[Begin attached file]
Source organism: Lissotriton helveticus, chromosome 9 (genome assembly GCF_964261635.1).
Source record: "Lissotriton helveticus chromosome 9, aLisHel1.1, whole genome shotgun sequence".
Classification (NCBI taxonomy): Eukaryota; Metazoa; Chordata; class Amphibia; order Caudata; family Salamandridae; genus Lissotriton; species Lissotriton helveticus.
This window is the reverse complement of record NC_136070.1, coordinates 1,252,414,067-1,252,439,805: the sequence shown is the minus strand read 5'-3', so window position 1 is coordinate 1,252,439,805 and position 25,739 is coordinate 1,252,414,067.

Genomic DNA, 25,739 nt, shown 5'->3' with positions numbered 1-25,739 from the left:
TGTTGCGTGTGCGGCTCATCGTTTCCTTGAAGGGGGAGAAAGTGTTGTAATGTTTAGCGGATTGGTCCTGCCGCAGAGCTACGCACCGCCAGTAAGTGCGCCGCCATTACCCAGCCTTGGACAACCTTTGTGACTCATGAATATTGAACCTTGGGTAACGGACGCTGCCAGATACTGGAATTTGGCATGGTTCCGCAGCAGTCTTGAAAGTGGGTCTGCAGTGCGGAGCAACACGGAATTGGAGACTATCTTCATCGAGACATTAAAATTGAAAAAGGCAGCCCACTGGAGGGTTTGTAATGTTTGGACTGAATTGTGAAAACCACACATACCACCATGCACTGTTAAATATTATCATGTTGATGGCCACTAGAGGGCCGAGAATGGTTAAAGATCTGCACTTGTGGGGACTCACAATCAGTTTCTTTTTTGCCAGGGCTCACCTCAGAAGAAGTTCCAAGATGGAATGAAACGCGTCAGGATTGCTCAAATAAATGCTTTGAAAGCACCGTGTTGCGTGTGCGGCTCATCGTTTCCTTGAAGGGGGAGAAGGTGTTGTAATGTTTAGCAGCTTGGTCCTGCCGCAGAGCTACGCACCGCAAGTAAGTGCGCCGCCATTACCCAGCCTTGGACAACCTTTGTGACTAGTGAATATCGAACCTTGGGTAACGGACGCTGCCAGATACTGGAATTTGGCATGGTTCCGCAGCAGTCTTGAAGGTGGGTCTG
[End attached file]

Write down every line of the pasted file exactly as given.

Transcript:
Source organism: Lissotriton helveticus, chromosome 9 (genome assembly GCF_964261635.1).
Source record: "Lissotriton helveticus chromosome 9, aLisHel1.1, whole genome shotgun sequence".
Classification (NCBI taxonomy): Eukaryota; Metazoa; Chordata; class Amphibia; order Caudata; family Salamandridae; genus Lissotriton; species Lissotriton helveticus.
This window is the reverse complement of record NC_136070.1, coordinates 1,252,414,067-1,252,439,805: the sequence shown is the minus strand read 5'-3', so window position 1 is coordinate 1,252,439,805 and position 25,739 is coordinate 1,252,414,067.

Genomic DNA, 25,739 nt, shown 5'->3' with positions numbered 1-25,739 from the left:
TGTTGCGTGTGCGGCTCATCGTTTCCTTGAAGGGGGAGAAAGTGTTGTAATGTTTAGCGGATTGGTCCTGCCGCAGAGCTACGCACCGCCAGTAAGTGCGCCGCCATTACCCAGCCTTGGACAACCTTTGTGACTCATGAATATTGAACCTTGGGTAACGGACGCTGCCAGATACTGGAATTTGGCATGGTTCCGCAGCAGTCTTGAAAGTGGGTCTGCAGTGCGGAGCAACACGGAATTGGAGACTATCTTCATCGAGACATTAAAATTGAAAAAGGCAGCCCACTGGAGGGTTTGTAATGTTTGGACTGAATTGTGAAAACCACACATACCACCATGCACTGTTAAATATTATCATGTTGATGGCCACTAGAGGGCCGAGAATGGTTAAAGATCTGCACTTGTGGGGACTCACAATCAGTTTCTTTTTTGCCAGGGCTCACCTCAGAAGAAGTTCCAAGATGGAATGAAACGCGTCAGGATTGCTCAAATAAATGCTTTGAAAGCACCGTGTTGCGTGTGCGGCTCATCGTTTCCTTGAAGGGGGAGAAGGTGTTGTAATGTTTAGCAGCTTGGTCCTGCCGCAGAGCTACGCACCGCAAGTAAGTGCGCCGCCATTACCCAGCCTTGGACAACCTTTGTGACTAGTGAATATCGAACCTTGGGTAACGGACGCTGCCAGATACTGGAATTTGGCATGGTTCCGCAGCAGTCTTGAAGGTGGGTCTG